Then, we have a report of exploding watermelons in Jiangsu Province, China. It is unclear how violent these explosions are, but I have to admit that I rather like the mental image of farmers and other local residents running for cover as tasty pieces of pink shrapnel fly through the air.  But for this one, I didn't even have the chance to run through some hypotheses (teenage Chinese boys with dynamite?) because Chinese scientists have already stated that the phenomenon was the result of a combination of a chemical fruit growth stimulator and a period of very rainy weather.  Which is a satisfying, if boring, explanation.

But then I read that the farmers are taking the ruined fruit, which is obviously unfit for human consumption, and feeding it to pigs.   Is it just me, or does this seem like a really bad idea?  The last thing these people need is a bunch of pigs running around, squealing madly, and finally exploding, showering the area with pork chops.  So far, there's no sign of the pigs blowing up, which is a good thing, because I suspect it'd be a good bit messier than a bunch of bursting watermelons.

The next story comes from the St. Regis Mohawk Reservation in New York State.  A resident, Adrian McDonald, reported to police that his car had been damaged, and in fact the entire side panel above the passenger side front wheel had been shredded.  There was blood on the jagged edges of the panel, which of course opened up the possibility of DNA testing.  The testing was done, and the blood turned out to be from...

... a rabbit.  I am not making this up.  So what we apparently have here is the Bunny from Hell eating people's cars.  Get out the Holy Hand Grenade of Antioch!

Police, sadly, have come up with an alternate, and not nearly so fun, explanation -- that a rabbit was being chased by a large dog, and took shelter in the wheel well of McDonald's car.  The dog then basically destroyed the side of the car trying to get at the rabbit.  This may seem as far-fetched as the Killer Rabbit of Caer Bannog theory, but I have a dog named Grendel whose jaws seem to be made of spring-loaded titanium, and who given sufficient motivation could destroy a Sherman tank, all the while wagging happily.  So I suspect that the police are right, and like the exploding watermelons, this one has a perfectly ordinary explanation.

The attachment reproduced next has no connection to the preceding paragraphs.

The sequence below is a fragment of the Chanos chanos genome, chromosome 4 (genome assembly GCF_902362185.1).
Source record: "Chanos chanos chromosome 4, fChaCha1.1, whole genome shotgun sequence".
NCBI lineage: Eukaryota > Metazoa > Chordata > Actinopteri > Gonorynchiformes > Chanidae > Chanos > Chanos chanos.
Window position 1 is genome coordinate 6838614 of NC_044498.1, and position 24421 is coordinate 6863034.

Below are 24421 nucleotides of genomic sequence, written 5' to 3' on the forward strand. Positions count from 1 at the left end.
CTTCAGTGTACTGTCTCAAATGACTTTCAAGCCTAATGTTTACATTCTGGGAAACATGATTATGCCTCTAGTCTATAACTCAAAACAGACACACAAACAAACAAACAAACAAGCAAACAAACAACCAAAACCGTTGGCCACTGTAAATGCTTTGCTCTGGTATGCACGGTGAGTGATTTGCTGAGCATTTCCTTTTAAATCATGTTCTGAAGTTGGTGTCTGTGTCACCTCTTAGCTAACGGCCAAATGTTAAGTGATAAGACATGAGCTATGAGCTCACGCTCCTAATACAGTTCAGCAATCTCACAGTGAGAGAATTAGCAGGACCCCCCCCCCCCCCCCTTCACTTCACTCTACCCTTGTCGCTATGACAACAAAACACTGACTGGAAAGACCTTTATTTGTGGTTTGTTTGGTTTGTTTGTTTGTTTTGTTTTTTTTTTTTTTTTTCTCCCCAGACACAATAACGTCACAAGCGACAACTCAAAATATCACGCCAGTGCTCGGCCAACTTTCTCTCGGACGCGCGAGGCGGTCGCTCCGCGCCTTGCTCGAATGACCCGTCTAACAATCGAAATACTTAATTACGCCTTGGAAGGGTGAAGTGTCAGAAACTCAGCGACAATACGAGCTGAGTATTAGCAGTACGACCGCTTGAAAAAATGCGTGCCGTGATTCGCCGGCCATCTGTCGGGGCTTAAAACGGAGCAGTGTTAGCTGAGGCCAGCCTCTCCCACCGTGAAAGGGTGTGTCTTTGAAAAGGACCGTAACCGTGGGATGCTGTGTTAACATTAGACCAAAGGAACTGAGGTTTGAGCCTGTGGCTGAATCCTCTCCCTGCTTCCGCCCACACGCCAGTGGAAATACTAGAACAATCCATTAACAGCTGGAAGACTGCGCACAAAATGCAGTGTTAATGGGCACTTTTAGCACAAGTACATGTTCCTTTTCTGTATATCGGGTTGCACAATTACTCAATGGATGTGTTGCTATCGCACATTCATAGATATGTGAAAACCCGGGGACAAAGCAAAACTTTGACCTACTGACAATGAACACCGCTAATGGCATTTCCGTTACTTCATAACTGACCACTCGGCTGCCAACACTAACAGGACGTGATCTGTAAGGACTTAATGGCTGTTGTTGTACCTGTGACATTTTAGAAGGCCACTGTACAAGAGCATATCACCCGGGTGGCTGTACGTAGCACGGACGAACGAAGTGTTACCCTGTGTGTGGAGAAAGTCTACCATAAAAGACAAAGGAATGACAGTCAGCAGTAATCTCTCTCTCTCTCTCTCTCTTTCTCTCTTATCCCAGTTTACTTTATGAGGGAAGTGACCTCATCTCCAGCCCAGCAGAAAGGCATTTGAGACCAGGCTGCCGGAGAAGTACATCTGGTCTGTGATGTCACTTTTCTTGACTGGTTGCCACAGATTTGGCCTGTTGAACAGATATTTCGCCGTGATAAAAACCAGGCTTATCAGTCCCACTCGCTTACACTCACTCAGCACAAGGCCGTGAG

And of course, no wrap-up of world news would be complete without a Bigfoot sighting.  On May 14, near O'Brien, Oregon, a hiker saw a seven-foot white Sasquatch.  The "white" part surprised me some, because almost all reports of the hairy hominid describe him as brownish in color, and if it had been closer to the Christmas season I would have wondered if the eyewitness had been watching Rudolph the Red-nosed Reindeer while swigging tequila straight from the bottle.  But apparently, there are periodic reports of what are presumably albino Sasquatches, and a few that are piebald like a Jersey cow.

Then I noticed that the eyewitness was Thomas Graham, of the State of Jefferson Sasquatch Research Organization (see their Facebook page here).  So the story doesn't carry the same kind of weight as it would if, say, Michael Shermer or Richard Dawkins were to see a seven-foot-tall white Bigfoot.  Graham is not what you might call an unbiased observer.  With nothing but his account to go by, we'll have to file this story in the "Don't Think So" drawer.

So we seem to be striking out this week, in the paranormal explanation department.  Dreadfully disappointing, I know.  But of course, we have the Rapture to look forward to this weekend, so all is not lost.  I'm hoping to get in some serious pillage and looting on the 22nd -- won't you join me?

1 comment:

  1. Aw! No Lovecraftian horrors from beyond this solar system? I was so hoping....